Dear rest of the world (USA, I’m looking at you): Public health care is the best idea ever.
Yesterday CJ and I spent seven hours at hospital (in the past, I’ve waited longer than that in the waiting room, which is the down side of a triage system – the sicker people get treated first – but pregnant women are always a priority) getting looked after by a doctor and two nurses. The only thing we paid for was food.
We wandered through the usual labyrinthine passageways to get to emergency, where I was assessed almost immediately. Since both of the antenatal (“antenatal” meaning “while pregnant”) triage beds were free, another pregnant woman and I were wheeled up to that department.
That’s right: I said wheeled. Awesome.
I settled into the bed with CJ on a chair beside me (we’d brought two books each – I read “Soulless” by Gail Carriger, not realising that CJ was deliberately watching my face during the naughty bits).
The main doctor and nurse gathered more information, and basically pooh-poohed my pleas for a feeding tube (I was so nauseous I could barely drink water, and so nauseous/phobic of food that even a picture or mention of food made me feel ill). They prescribed counselling (which, sorry, has been tapped out long ago in my case – but of course I’ll attempt it again anyway) and maxolon.
Maxolon is a tiny, foul-tasting pill with the exciting side-effect that if you take too much you get lockjaw and (this is the exciting part) your head turns itself to the side. Somewhat offputting to those not in the know!
Unsurprisingly, it is somewhat more effective than over-the-counter ginger pills. In about half an hour the idea of food was appealing once more (and the idea of a food tube shoved down my throat somewhat less so) and I began eating for the first time that day.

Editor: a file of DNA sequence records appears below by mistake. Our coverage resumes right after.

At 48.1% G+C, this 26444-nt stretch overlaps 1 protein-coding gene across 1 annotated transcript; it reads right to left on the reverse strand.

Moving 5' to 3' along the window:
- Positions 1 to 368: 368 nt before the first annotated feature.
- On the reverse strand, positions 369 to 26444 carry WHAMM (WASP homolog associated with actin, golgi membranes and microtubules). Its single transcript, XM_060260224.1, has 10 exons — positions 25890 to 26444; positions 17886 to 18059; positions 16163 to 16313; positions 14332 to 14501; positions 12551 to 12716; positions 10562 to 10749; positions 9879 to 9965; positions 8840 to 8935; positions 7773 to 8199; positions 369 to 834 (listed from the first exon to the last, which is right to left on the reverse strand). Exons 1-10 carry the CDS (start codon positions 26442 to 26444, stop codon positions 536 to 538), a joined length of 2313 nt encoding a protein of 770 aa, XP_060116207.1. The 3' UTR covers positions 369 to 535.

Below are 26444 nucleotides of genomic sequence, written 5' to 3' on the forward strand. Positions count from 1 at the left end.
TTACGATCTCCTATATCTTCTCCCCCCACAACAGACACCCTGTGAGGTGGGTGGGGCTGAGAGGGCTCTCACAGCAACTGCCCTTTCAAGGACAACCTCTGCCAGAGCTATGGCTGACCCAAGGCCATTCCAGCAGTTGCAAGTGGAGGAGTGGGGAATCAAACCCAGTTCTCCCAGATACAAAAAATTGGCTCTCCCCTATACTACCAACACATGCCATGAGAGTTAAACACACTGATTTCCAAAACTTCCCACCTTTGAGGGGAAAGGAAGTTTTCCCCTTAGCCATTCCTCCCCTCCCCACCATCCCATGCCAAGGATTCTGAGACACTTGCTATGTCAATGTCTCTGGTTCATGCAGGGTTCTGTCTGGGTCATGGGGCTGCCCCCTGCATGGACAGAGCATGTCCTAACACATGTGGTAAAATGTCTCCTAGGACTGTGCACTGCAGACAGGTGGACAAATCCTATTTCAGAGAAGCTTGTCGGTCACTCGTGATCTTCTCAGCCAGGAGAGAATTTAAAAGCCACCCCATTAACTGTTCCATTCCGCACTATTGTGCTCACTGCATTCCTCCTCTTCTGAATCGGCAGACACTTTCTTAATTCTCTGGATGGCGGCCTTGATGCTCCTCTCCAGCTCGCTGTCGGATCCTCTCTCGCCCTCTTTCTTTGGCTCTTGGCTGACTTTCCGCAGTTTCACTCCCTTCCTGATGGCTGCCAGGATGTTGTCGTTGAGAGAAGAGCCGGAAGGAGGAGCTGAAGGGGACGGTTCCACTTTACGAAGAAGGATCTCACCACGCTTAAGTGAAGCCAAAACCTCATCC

For the first time in weeks, my body didn’t immediately punish me for eating (not for about an hour). Hurrah!
At around that time, I gave the first of what turned out to be four different urine samples. The nurse tested it, and came back in at once to tell me I had heaps of very large ketones. “Ketones” is pronounced “key-tones”, and sounds rather like a sweet jazz notation. Sadly, they actually indicate dehydration.
I was put on a drip and monitored for another few hours. The drip was awesome. I liked having a painless plug in my arm – even if it is utterly nuts to put water (or whatever it was) into my veins. How does THAT work? Over time, I got better at shifting position without kinking the tube, and at peeing in a cup after dragging the five-wheeled IV stand into the bathroom with me.
As far as I can remember, I’ve never actually been in a hospital bed before. I’ve had stitches, but no broken bones. I’ve had food poisoning every time I go to Indonesia, but it never occurred to me to go to hospital (even when one bout – ah, Bali, how consistent you are – lasted three and a half months).
So, here’s a photo commemorating my first hospital bed:
As CJ keeps saying, “You know we can buy you new socks ANYTIME you like, right?”
Rather sadly, socks and I just don’t get on. These are the only socks I have that can cover a reasonable amount of leg without cutting off circulation (I have begun making forays into diabetic-approved socks, which are much better than the norm, but still not that great).
So that was our hospital visit! I’m still nauseous for nine out of ten waking hours, and I still dread meals (even with Captain Maxolon on my side, I feel sick soon after eating), but for the moment I can manage. One week down. . . five weeks of crippling nausea to go.
Sidebar – if any of you says any of the following, I will hunt you down and kill you:
Every pregnant woman gets ill, dear.
When I was pregnant, I didn’t have time to be sick – so I wasn’t.
Try [random cure], it will solve everything.
Oh, when *I* was pregnant I was SO sick that I. . . .
Oh yes. . . there was one more thing.
The doctor did an ultrasound – mostly, I think, just because they can.
The amniotic sac inside me was a clear circle, and on one side our little baby was a blurry dot perhaps a centimetre across. It flickered to its own beat – the beating of a brand new heart.
Ever since the ultrasound, CJ pauses every so often mid-conversation, reaches across to touch my hand or shoulder or belly, and says, “Heartbeat!”